The Hugh Cook and Matthew Hughes selections are purely self-indulgent on my behalf, because they are authors I've always wanted to publish. The Cook book in particular was one of the inspirations behind me launching the line in the first place. As others have mentioned above, I believe it is well worth a read and I think it's one of the most enjoyable books we've published to date.

    Even that book is of a similar vintage to the Gary Gygax material we printed early in the line, and as others have mentioned Gary was himself a fan. I don't think a book needs to be from our grandparents' era to fit within the mission statement of our line. The Walrus & the Warwolf, for example, has been out of print for about 15 years and has NEVER been available in the United States.

    That book is also an experiment to see if thicker books have an easier time on shelves. I have a feeling some of the volumes we've done have been too slim, so it will be interesting to see what affect, if any, the girth of that book has on its sales.

    The truth of the matter is that there is not very much money, if any, in producing high quality reprints of classic material. I am willing to bet a great deal of money that our Pathfinder tie-in novels will outperform Planet Stories immediately. Indeed, the subscription numbers for the line--not yet released--are more than double those for Planet Stories. PS subs have been growing steadily since the change in format about a year ago, but there is simply not a reliable audience for this kind of material, so one must be very careful in making selections, or of course one must be willing to lose an awful lot of money.

    We'll keep tinkering with things to make sure that we can continue to deliver the kind of classic pulpy material you and I love, but it must be done carefully and deliberately.

    And frankly speaking, the more people who cancel their subscriptions (and who post long, thoughtful blogs essentially advocating that others do the same), the more likely the entire line will be cancelled in favor of publishing Yet Another Pathfinder thing.

    I'm not saying that to hold you or anyone hostage or anything. Of course, if the line is not meeting your needs or catering to your interests, it does not deserve your patronage. But reprints of ancient stories alone do not sustain a professionally published line of books like this. At least not so far.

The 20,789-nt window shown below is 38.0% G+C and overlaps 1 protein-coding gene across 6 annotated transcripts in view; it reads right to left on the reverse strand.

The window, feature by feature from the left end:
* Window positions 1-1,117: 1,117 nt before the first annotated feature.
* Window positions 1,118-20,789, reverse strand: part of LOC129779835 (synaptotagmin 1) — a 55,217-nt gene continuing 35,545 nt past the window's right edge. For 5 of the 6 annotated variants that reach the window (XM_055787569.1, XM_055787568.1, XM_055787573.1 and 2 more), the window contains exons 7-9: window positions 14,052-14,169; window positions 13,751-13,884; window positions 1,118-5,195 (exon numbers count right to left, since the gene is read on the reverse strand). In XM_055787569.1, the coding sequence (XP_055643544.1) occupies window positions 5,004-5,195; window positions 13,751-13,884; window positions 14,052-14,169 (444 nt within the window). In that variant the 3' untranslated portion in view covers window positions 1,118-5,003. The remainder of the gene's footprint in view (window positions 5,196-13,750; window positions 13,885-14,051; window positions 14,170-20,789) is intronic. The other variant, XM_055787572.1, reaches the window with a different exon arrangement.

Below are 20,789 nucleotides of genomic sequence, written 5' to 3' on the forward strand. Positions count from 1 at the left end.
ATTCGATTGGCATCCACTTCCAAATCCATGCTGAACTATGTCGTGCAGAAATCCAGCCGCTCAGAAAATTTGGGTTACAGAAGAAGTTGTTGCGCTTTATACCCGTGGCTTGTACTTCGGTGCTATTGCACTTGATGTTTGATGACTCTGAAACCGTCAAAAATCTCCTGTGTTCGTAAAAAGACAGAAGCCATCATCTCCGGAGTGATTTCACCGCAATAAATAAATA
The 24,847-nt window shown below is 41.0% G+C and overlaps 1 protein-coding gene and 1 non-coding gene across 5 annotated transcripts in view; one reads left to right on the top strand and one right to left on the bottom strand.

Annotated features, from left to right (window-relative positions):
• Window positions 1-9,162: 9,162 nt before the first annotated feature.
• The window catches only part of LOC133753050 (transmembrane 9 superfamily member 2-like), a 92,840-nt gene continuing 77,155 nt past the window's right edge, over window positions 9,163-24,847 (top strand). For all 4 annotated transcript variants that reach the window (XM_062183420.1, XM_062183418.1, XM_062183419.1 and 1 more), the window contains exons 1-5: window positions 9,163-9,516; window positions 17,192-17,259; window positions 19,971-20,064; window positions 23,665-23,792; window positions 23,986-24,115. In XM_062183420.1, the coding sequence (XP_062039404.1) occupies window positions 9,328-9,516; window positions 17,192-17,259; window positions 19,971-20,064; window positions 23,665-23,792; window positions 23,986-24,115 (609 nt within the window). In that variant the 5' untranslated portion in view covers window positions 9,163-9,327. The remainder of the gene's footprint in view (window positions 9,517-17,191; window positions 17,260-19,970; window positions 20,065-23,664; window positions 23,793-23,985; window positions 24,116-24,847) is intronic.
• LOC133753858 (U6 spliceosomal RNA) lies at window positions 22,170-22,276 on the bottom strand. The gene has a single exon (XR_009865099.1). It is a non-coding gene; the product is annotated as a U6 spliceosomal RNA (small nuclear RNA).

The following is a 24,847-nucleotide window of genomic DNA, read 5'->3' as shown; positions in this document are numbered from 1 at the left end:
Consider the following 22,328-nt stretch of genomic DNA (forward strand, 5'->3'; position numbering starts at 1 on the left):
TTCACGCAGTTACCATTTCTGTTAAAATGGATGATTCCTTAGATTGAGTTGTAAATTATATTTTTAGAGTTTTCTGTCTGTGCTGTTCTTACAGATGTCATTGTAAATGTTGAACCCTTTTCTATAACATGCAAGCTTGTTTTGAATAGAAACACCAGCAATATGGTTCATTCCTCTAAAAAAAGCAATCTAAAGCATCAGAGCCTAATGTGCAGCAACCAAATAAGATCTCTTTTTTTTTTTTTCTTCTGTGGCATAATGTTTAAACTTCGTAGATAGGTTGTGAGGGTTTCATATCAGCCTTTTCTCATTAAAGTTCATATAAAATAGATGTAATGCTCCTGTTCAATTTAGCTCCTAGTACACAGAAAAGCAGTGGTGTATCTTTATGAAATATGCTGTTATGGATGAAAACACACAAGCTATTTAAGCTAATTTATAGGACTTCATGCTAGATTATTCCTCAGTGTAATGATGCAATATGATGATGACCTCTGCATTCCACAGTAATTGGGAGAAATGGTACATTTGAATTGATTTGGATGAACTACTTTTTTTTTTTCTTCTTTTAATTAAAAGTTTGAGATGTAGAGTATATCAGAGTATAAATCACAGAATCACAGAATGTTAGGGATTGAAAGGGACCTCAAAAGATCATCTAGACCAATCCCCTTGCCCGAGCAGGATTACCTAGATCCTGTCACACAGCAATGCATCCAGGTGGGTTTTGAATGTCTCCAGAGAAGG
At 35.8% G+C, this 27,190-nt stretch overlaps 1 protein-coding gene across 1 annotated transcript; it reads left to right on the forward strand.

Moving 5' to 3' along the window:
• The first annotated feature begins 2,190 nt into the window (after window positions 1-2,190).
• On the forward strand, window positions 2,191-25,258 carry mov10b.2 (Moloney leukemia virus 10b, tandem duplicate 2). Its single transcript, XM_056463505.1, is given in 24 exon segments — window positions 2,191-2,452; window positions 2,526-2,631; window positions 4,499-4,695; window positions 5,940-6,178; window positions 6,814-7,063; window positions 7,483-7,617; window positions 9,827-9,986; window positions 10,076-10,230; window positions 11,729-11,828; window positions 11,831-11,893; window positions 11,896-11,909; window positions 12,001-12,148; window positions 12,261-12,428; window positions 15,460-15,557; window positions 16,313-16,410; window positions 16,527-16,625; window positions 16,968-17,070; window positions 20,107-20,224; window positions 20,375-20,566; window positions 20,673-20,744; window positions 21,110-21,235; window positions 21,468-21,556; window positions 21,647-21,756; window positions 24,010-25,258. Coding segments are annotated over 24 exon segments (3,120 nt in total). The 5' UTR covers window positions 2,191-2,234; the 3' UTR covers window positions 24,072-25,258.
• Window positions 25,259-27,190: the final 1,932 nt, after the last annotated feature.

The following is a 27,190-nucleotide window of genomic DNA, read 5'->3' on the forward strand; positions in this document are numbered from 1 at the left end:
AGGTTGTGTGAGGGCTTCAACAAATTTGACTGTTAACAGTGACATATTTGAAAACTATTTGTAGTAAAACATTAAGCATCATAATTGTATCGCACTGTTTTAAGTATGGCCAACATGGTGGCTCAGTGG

I suggest sticking around at least until we announce our next slate of books in a month or two. If those don't ring your bell, well, it's been a valiant effort, and I thank you for your support.

    --Erik Mona
    Paizo Publishing

  33. Erik,

    Thanks for your candor regarding the Planet Stories line and the difficulties it faces. I've always admired your willingness to talk straight about such things and this is no exception. That's why I felt I could also be honest about my disappointment in 2010's slate of Planet Stories books. To date, less than half the books I received this year as part of my subscription have been ones I'd have chosen if I had the option to pick and choose which volumes I got.

    As I said, I expect a certain percentage of the books I'll receive won't meet my expectations; that's the nature of subscriptions. I was happy to have a subscription in order to support Paizo's efforts to bring out of prints classics from the early days of fantasy and science fiction back into print. But, given that there are only three volumes this year that really fall into that category, I can't bring myself to keep buying stuff I don't want just to get the few idea, especially when I can simply drop my subscription and order individual volumes I like.

    Yes, I know that this endangers the entire Planet Stories line and I'm sorry about that. But my interests are pretty narrow as far as fiction goes and, with so many publishers putting out superb material from the early days, I have to put my money where I'm getting the most return for it.

    If the soon-to-be-announced books really are as remarkable as you say, I may reconsider my stance. Right now, though, after the two Piers Anthony books, the Cook and Hughes material, and the anthology of largely contemporary authors, I'm more than a little skeptical. I wish that weren't the case, but there it is.